Berries Don’t forget, they’re fragile. When storing be careful not to stack too many high, a single layer if possible. A paper bag works well, only wash before you plan on eating them.
Dates‐dryer dates (like Deglet Noor) are fine stored out on the counter in a bowl or the paper bag they were bought in.
Moist dates (like Medjool) need a bit of refrigeration if they’re going to be stored over a week, either in cloth or a paper bag‐ as long as it’s porous to keeping the moisture away from the skin of the dates.
Figs‐ Don’t like humidity, so, no closed containers. A paper bag works to absorb excess moisture, but a plate works best in the fridge up to a week un‐stacked.
Melons‐ uncut in a cool dry place, out of the sun up to a couple weeks. Cut melons should be in the fridge, an open container is fine.
Nectarines‐ (similar to apricots) store in the fridge is okay if ripe, but best taken out a day or two before you plan on eating them so they soften to room temperature.
Peaches(and most stone fruit)‐ refrigerate only when fully ripe. More firm fruit will ripen
on the counter.
Pears‐ will keep for a few weeks on a cool counter, but fine in a paper bag. To hasten the ripening put an apple in with them.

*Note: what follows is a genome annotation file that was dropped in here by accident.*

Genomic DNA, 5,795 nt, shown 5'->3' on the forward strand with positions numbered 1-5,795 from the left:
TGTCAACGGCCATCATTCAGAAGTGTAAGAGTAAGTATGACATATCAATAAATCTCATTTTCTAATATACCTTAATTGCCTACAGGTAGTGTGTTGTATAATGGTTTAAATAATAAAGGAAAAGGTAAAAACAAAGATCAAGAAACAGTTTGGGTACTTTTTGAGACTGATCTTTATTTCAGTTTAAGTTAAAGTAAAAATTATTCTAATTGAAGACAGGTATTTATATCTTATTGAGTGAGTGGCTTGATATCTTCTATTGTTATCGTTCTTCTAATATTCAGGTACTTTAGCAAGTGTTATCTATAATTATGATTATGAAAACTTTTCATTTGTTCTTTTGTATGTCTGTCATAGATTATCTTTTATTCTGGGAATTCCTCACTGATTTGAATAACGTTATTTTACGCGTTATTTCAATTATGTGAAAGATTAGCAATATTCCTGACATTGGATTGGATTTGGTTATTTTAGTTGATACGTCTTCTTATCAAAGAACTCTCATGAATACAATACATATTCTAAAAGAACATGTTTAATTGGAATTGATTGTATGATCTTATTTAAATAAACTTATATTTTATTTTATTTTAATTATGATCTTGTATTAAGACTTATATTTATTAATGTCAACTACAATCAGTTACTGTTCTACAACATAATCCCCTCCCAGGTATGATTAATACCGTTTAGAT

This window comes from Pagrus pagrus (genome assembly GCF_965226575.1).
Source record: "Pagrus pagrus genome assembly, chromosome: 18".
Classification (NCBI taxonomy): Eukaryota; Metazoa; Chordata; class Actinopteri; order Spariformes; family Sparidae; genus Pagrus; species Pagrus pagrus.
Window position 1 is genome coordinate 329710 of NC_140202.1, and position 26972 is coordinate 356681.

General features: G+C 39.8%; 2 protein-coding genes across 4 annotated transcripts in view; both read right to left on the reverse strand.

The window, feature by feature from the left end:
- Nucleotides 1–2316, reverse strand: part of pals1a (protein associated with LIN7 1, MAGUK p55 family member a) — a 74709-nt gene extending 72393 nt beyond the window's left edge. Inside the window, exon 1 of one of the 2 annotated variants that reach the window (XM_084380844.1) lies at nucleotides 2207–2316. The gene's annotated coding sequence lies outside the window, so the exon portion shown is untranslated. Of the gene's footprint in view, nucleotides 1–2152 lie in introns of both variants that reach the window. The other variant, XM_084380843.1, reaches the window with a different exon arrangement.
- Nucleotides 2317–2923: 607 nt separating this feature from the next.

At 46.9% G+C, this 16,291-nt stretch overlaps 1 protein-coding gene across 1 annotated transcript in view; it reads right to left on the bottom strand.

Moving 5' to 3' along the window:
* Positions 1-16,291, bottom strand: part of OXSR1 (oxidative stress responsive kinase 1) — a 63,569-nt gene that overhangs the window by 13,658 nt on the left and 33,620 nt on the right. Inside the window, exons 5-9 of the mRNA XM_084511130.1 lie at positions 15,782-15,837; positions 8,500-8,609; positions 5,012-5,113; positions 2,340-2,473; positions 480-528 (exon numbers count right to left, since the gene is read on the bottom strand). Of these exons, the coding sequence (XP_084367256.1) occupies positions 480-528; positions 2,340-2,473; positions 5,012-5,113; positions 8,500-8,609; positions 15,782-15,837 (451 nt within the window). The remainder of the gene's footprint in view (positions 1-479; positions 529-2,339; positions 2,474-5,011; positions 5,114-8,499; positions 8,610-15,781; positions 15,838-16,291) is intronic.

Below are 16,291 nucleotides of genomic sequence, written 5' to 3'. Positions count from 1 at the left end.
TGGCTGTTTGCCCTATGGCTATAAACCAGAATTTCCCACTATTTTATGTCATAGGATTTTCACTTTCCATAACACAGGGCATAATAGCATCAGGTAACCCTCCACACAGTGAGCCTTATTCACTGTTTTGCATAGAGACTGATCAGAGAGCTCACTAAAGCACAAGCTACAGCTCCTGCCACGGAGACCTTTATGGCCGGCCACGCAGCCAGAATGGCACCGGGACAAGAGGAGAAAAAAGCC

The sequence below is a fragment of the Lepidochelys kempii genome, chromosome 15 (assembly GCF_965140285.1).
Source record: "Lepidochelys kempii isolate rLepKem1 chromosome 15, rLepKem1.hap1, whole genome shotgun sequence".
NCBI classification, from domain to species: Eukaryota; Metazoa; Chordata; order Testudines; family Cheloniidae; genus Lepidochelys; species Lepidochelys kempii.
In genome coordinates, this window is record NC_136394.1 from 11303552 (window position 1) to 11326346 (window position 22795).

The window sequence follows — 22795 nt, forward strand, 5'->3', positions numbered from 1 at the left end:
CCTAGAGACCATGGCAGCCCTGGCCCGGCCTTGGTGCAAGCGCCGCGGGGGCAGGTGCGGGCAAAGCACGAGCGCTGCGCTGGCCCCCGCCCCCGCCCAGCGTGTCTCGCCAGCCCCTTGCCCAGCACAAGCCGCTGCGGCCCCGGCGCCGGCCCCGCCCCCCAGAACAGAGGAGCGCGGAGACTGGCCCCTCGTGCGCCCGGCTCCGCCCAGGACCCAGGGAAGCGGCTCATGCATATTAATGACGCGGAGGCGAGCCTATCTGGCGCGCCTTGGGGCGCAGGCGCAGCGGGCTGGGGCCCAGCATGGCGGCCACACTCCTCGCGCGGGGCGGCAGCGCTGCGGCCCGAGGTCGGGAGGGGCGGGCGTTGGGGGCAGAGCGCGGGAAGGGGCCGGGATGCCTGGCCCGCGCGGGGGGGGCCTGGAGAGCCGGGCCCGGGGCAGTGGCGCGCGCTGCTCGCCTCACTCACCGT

Persimmon‐Fuyu‐(shorter/pumpkin shaped): store at room temperature.
Pomegranates‐ keep up to a month stored on a cool counter.
Strawberries‐ Don’t like to be wet. Do best in a paper bag in the fridge for up to a week check the bag for moisture every other day.
Always remove any tight bands from your vegetables or at least loosen them to allow them to breath
Artichokes‐ place in an airtight container sealed, with light moisture.
Asparagus‐ place them loosely in a glass or bowl upright with water at room temperature. (will keep for a week outside the fridge)
Avocados‐ place in a paper bag at room temp. To speed up their ripening‐ place an apple in the bag with them.
Arugula‐ arugula, like lettuce, should not stay wet! Dunk in cold water and spin or lay flat to dry. Place dry arugula in an open container, wrapped with a dry towel to absorb any extra moisture.
Basil‐ is difficult to store well. Basil does not like the cold, or to be wet for that matter. The best method here is an airtight container/jar loosely packed with a small damp piece of paper inside‐left out on a cool counter.
Beans, shelling‐ open container in the fridge, eat ASAP. Some recommend freezing them if not going to eat right away